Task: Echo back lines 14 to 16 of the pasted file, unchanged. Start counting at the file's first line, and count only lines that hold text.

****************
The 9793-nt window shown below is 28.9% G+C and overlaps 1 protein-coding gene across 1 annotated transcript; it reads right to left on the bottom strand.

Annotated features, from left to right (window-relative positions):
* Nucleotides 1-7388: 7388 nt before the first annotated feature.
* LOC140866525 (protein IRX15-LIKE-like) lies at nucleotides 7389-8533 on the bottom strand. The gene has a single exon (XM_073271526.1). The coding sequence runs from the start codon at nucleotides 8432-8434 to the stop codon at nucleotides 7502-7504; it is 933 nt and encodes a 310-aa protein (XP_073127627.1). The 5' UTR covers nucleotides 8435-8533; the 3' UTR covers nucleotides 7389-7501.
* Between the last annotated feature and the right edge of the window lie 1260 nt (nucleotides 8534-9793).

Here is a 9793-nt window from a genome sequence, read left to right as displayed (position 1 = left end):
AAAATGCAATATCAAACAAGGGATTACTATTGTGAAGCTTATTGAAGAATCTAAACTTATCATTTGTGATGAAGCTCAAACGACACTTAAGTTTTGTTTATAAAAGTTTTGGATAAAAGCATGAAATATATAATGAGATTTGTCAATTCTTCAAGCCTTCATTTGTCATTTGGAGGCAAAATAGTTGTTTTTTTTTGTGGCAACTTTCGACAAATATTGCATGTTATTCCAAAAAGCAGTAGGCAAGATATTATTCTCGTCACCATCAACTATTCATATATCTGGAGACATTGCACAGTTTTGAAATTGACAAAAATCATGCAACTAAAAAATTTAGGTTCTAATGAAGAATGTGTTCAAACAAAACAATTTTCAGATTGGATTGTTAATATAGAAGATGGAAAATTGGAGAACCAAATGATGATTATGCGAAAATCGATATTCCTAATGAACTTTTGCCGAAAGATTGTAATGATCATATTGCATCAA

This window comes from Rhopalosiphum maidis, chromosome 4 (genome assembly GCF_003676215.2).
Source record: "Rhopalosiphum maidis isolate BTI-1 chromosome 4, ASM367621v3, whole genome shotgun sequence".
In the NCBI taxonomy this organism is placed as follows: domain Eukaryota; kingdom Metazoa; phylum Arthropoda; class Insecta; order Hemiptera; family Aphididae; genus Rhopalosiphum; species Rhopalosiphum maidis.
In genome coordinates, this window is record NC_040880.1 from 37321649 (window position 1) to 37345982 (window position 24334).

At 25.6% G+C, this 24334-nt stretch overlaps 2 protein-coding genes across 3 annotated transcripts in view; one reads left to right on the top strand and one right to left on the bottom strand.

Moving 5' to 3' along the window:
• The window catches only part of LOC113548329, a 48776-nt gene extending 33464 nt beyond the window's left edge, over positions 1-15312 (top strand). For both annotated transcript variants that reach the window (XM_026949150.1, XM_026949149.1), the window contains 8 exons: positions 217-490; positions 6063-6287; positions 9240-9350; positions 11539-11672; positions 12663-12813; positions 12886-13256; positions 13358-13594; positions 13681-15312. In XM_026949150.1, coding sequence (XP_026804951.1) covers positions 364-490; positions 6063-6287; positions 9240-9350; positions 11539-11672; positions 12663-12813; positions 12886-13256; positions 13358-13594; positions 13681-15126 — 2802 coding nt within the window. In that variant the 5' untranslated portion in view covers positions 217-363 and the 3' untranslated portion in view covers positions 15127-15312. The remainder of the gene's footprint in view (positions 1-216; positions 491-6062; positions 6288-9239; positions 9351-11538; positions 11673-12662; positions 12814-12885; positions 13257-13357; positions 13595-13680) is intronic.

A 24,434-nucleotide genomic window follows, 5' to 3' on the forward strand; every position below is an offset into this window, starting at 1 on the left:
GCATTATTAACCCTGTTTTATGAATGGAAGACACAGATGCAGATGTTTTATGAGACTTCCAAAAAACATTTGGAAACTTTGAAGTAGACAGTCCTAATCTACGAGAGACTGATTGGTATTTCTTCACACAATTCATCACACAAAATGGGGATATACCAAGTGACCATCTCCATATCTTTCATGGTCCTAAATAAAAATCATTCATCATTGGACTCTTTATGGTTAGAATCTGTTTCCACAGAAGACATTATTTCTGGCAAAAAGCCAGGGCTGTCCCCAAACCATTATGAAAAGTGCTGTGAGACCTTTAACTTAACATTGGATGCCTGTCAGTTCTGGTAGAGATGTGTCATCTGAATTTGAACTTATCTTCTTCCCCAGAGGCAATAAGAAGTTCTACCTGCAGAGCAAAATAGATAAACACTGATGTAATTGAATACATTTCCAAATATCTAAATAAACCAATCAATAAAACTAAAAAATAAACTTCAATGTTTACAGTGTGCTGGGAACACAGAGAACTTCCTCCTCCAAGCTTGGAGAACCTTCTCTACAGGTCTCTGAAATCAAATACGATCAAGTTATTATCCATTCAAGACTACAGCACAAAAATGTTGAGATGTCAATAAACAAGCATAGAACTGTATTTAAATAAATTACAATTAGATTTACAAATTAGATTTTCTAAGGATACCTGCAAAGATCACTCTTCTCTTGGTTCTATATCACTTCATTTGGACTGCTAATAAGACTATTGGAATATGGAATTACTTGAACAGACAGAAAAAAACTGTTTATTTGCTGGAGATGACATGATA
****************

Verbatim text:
• The window catches only part of LOC113548329, a 48776-nt gene extending 33464 nt beyond the window's left edge, over positions 1-15312 (top strand). For both annotated transcript variants that reach the window (XM_026949150.1, XM_026949149.1), the window contains 8 exons: positions 217-490; positions 6063-6287; positions 9240-9350; positions 11539-11672; positions 12663-12813; positions 12886-13256; positions 13358-13594; positions 13681-15312. In XM_026949150.1, coding sequence (XP_026804951.1) covers positions 364-490; positions 6063-6287; positions 9240-9350; positions 11539-11672; positions 12663-12813; positions 12886-13256; positions 13358-13594; positions 13681-15126 — 2802 coding nt within the window. In that variant the 5' untranslated portion in view covers positions 217-363 and the 3' untranslated portion in view covers positions 15127-15312. The remainder of the gene's footprint in view (positions 1-216; positions 491-6062; positions 6288-9239; positions 9351-11538; positions 11673-12662; positions 12814-12885; positions 13257-13357; positions 13595-13680) is intronic.

A 24,434-nucleotide genomic window follows, 5' to 3' on the forward strand; every position below is an offset into this window, starting at 1 on the left:
GCATTATTAACCCTGTTTTATGAATGGAAGACACAGATGCAGATGTTTTATGAGACTTCCAAAAAACATTTGGAAACTTTGAAGTAGACAGTCCTAATCTACGAGAGACTGATTGGTATTTCTTCACACAATTCATCACACAAAATGGGGATATACCAAGTGACCATCTCCATATCTTTCATGGTCCTAAATAAAAATCATTCATCATTGGACTCTTTATGGTTAGAATCTGTTTCCACAGAAGACATTATTTCTGGCAAAAAGCCAGGGCTGTCCCCAAACCATTATGAAAAGTGCTGTGAGACCTTTAACTTAACATTGGATGCCTGTCAGTTCTGGTAGAGATGTGTCATCTGAATTTGAACTTATCTTCTTCCCCAGAGGCAATAAGAAGTTCTACCTGCAGAGCAAAATAGATAAACACTGATGTAATTGAATACATTTCCAAATATCTAAATAAACCAATCAATAAAACTAAAAAATAAACTTCAATGTTTACAGTGTGCTGGGAACACAGAGAACTTCCTCCTCCAAGCTTGGAGAACCTTCTCTACAGGTCTCTGAAATCAAATACGATCAAGTTATTATCCATTCAAGACTACAGCACAAAAATGTTGAGATGTCAATAAACAAGCATAGAACTGTATTTAAATAAATTACAATTAGATTTACAAATTAGATTTTCTAAGGATACCTGCAAAGATCACTCTTCTCTTGGTTCTATATCACTTCATTTGGACTGCTAATAAGACTATTGGAATATGGAATTACTTGAACAGACAGAAAAAAACTGTTTATTTGCTGGAGATGACATGATA